Planters’ Mr. Peanut has been around for over 100 years, but climate change may prove to be a formidable match for the iconic brand. Planters currently sits under food giant Kraft-Heinz ($26.5B in revenue in 2016), with over $1B in sales, primarily of peanuts, cashews, and mixed nuts . While certain headwinds like a change in taste preference toward almonds and pistachios may be capturing management’s attention in the short term, climate change is a force that may have a significant impact on Planters supply chain in the medium to long term.
A draft of the 2013 National Climate Change Assessment asserted that if climate change continues at its current pace, crops like peanuts could become scarce by 2030 . This is because peanuts require a very specific environment to grow well, with up to five months of consistent warmth and just the right amount of precipitation. Too little precipitation can result in mold and aflatoxin contamination, and too much both reduces yields and makes harvesting more difficult . As climate change increasingly results in more volatile weather conditions, this can affect peanut yield and thus prices. For example, in 2011, an abnormally hot and dry summer in the American South (where peanut production is concentrated) led to a 13% reduction in US peanut output and caused the price of Planters peanut butter to increase by 40% . While the usage of precision agriculture and other technology usage may mitigate the effects of climate change to some extent, farmers and Planters will need to stay ahead of the curve as climate change increases year to year variability and harms yields.
Kraft Heinz at the corporate level strives to do its part in fighting climate change with sustainability goals that aim to reduce greenhouse gas emissions, energy and water consumption, and solid waste at its manufacturing facilities all by 15% by 2020 . This is also true at Planters: one Arkansas plant was even recognized by the state government for its sustainability efforts . Previous Planters efforts under the “Naturally Remarkable” campaign also built green space in communities, sought to reduce packaging and shipping waste, and supported the Sustainable Agriculture Initiative Platform . Still, the company’s efforts to reduce its own carbon footprint are unlikely to move the needle on global climate change, and the more relevant efforts in the short-term need to focus on mitigating the direct supply chain impact of peanut production on Planters’ business.
A Path Forward
Kraft Heinz notes that it encourages the adoption of drip irrigation among its tomato growers as a way to reduce water usage. Initiatives like this will improve resilience to certain ecological conditions (e.g. drought), and as such, it is critical for Planters to encourage this among its own production partners (as an added bonus, this type of corporate sustainability is likely to boost Planters brand perception). Planters’ significant buying power in the US means that it has the opportunity to push growers toward more resilient growing practices even before they are willing to do so themselves. Strategies like precision agriculture, GMO technology, or other approaches to improve plant resilience (e.g., through techniques pioneered by companies like Indigo Agriculture) are ways that producers can prepare for the impact of climate change. Planters can play a role here by giving preference to producers that use these techniques, or by using their convening power to promote the importance of these practices more generally.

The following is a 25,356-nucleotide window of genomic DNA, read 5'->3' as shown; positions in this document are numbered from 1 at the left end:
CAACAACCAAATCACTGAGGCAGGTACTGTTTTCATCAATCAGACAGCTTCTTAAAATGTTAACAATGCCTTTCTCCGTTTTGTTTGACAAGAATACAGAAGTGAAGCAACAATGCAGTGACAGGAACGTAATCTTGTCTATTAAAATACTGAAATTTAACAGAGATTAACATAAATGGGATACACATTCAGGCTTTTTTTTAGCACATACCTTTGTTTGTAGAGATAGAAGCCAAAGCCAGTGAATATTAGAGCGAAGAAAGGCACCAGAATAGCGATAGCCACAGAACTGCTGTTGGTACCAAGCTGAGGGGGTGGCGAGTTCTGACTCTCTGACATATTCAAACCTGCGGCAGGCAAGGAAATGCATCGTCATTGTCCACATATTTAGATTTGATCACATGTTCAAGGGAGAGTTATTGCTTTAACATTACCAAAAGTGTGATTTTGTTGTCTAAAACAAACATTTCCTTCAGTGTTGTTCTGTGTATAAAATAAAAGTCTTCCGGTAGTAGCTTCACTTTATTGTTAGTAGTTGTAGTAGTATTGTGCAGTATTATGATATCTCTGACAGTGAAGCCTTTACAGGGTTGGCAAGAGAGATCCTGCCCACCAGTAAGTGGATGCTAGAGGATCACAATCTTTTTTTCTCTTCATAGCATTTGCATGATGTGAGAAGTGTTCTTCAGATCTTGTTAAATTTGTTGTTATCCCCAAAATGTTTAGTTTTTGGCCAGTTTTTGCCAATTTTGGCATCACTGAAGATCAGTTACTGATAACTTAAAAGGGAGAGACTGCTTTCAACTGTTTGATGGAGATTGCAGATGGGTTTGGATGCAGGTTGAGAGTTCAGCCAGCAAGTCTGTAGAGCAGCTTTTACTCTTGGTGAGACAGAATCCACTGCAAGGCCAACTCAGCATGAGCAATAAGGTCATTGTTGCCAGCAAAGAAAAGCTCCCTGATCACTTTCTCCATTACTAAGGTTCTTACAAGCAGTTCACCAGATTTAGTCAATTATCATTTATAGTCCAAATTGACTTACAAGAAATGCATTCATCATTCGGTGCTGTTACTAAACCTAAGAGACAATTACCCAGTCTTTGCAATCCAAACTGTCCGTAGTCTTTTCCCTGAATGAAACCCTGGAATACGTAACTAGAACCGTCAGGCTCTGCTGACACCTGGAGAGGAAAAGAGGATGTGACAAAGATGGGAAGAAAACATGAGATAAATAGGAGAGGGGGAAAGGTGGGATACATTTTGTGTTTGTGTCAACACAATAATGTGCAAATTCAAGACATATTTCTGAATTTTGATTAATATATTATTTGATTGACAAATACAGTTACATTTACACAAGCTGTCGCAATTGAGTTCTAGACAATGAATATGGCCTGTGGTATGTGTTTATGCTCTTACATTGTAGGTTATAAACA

In the medium to longer term, Planters should forecast the areas of the world where peanut production will either be A) less affected by climate change or B) improved by climate change (e.g., regions further to the north). It may be worth investing in grower relationships in these locations even before they are at scale, with an eye towards a future where the geography of peanut production is different.
One final recommendation for the company is to factor in this long-term view of climate change impact into its product decisions. Pistachios and almonds are two of the crops that may be hardest hit by climate change, so given this perspective Planters’ current concentration in peanut products may be particularly prescient .
One important question for Planters to answer is whether the pace of climate change merits significant investment today, or if investors will reject such a long-term bet. The second question that must be answered is whether there are further responses Planters could implement as a player in the middle of the peanut supply chain. While its purchasing power gives it some sway, to some extent, the company may be at the mercy of growers and the larger ecological environment. Are there creative approaches they could borrow from other industries to influence players further up the supply chain?
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